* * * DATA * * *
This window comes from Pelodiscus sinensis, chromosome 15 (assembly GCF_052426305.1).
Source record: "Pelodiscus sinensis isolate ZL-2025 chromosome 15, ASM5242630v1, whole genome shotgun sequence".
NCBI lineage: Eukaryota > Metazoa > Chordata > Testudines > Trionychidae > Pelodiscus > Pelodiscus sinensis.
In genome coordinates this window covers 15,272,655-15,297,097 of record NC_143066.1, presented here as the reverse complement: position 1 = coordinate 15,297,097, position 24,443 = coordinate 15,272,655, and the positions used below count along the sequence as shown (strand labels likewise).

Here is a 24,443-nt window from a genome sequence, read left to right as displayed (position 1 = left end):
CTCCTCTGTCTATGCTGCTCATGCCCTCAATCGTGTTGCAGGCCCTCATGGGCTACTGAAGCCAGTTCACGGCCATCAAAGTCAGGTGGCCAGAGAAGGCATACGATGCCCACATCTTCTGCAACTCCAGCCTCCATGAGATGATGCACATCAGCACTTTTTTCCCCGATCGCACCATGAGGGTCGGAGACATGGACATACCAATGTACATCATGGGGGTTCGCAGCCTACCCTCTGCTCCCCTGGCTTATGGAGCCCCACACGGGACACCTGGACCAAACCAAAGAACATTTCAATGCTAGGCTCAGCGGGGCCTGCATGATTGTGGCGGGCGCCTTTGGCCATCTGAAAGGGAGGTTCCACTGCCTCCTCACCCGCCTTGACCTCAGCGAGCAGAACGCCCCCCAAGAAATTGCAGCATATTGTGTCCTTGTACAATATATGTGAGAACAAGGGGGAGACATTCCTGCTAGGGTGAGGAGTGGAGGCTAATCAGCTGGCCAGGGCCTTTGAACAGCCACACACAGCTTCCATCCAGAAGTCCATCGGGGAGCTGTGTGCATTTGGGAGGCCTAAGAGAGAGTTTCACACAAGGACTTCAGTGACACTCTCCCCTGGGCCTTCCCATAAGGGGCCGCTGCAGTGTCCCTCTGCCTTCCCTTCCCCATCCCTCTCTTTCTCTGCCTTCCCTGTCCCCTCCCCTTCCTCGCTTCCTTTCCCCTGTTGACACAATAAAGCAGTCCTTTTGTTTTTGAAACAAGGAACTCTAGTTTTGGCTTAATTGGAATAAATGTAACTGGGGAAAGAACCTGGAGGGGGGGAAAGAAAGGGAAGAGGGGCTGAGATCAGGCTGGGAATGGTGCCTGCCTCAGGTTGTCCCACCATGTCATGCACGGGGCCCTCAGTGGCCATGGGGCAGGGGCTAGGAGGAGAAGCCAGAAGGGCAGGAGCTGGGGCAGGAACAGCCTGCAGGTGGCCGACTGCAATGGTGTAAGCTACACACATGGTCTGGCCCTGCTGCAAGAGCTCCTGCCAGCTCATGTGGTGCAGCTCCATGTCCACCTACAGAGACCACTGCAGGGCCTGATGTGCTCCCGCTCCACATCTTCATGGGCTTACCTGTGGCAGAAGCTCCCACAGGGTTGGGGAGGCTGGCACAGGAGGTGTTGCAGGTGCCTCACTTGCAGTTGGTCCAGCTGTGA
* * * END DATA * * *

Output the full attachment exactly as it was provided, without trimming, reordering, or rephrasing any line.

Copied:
This window comes from Pelodiscus sinensis, chromosome 15 (assembly GCF_052426305.1).
Source record: "Pelodiscus sinensis isolate ZL-2025 chromosome 15, ASM5242630v1, whole genome shotgun sequence".
NCBI lineage: Eukaryota > Metazoa > Chordata > Testudines > Trionychidae > Pelodiscus > Pelodiscus sinensis.
In genome coordinates this window covers 15,272,655-15,297,097 of record NC_143066.1, presented here as the reverse complement: position 1 = coordinate 15,297,097, position 24,443 = coordinate 15,272,655, and the positions used below count along the sequence as shown (strand labels likewise).

Here is a 24,443-nt window from a genome sequence, read left to right as displayed (position 1 = left end):
CTCCTCTGTCTATGCTGCTCATGCCCTCAATCGTGTTGCAGGCCCTCATGGGCTACTGAAGCCAGTTCACGGCCATCAAAGTCAGGTGGCCAGAGAAGGCATACGATGCCCACATCTTCTGCAACTCCAGCCTCCATGAGATGATGCACATCAGCACTTTTTTCCCCGATCGCACCATGAGGGTCGGAGACATGGACATACCAATGTACATCATGGGGGTTCGCAGCCTACCCTCTGCTCCCCTGGCTTATGGAGCCCCACACGGGACACCTGGACCAAACCAAAGAACATTTCAATGCTAGGCTCAGCGGGGCCTGCATGATTGTGGCGGGCGCCTTTGGCCATCTGAAAGGGAGGTTCCACTGCCTCCTCACCCGCCTTGACCTCAGCGAGCAGAACGCCCCCCAAGAAATTGCAGCATATTGTGTCCTTGTACAATATATGTGAGAACAAGGGGGAGACATTCCTGCTAGGGTGAGGAGTGGAGGCTAATCAGCTGGCCAGGGCCTTTGAACAGCCACACACAGCTTCCATCCAGAAGTCCATCGGGGAGCTGTGTGCATTTGGGAGGCCTAAGAGAGAGTTTCACACAAGGACTTCAGTGACACTCTCCCCTGGGCCTTCCCATAAGGGGCCGCTGCAGTGTCCCTCTGCCTTCCCTTCCCCATCCCTCTCTTTCTCTGCCTTCCCTGTCCCCTCCCCTTCCTCGCTTCCTTTCCCCTGTTGACACAATAAAGCAGTCCTTTTGTTTTTGAAACAAGGAACTCTAGTTTTGGCTTAATTGGAATAAATGTAACTGGGGAAAGAACCTGGAGGGGGGGAAAGAAAGGGAAGAGGGGCTGAGATCAGGCTGGGAATGGTGCCTGCCTCAGGTTGTCCCACCATGTCATGCACGGGGCCCTCAGTGGCCATGGGGCAGGGGCTAGGAGGAGAAGCCAGAAGGGCAGGAGCTGGGGCAGGAACAGCCTGCAGGTGGCCGACTGCAATGGTGTAAGCTACACACATGGTCTGGCCCTGCTGCAAGAGCTCCTGCCAGCTCATGTGGTGCAGCTCCATGTCCACCTACAGAGACCACTGCAGGGCCTGATGTGCTCCCGCTCCACATCTTCATGGGCTTACCTGTGGCAGAAGCTCCCACAGGGTTGGGGAGGCTGGCACAGGAGGTGTTGCAGGTGCCTCACTTGCAGTTGGTCCAGCTGTGA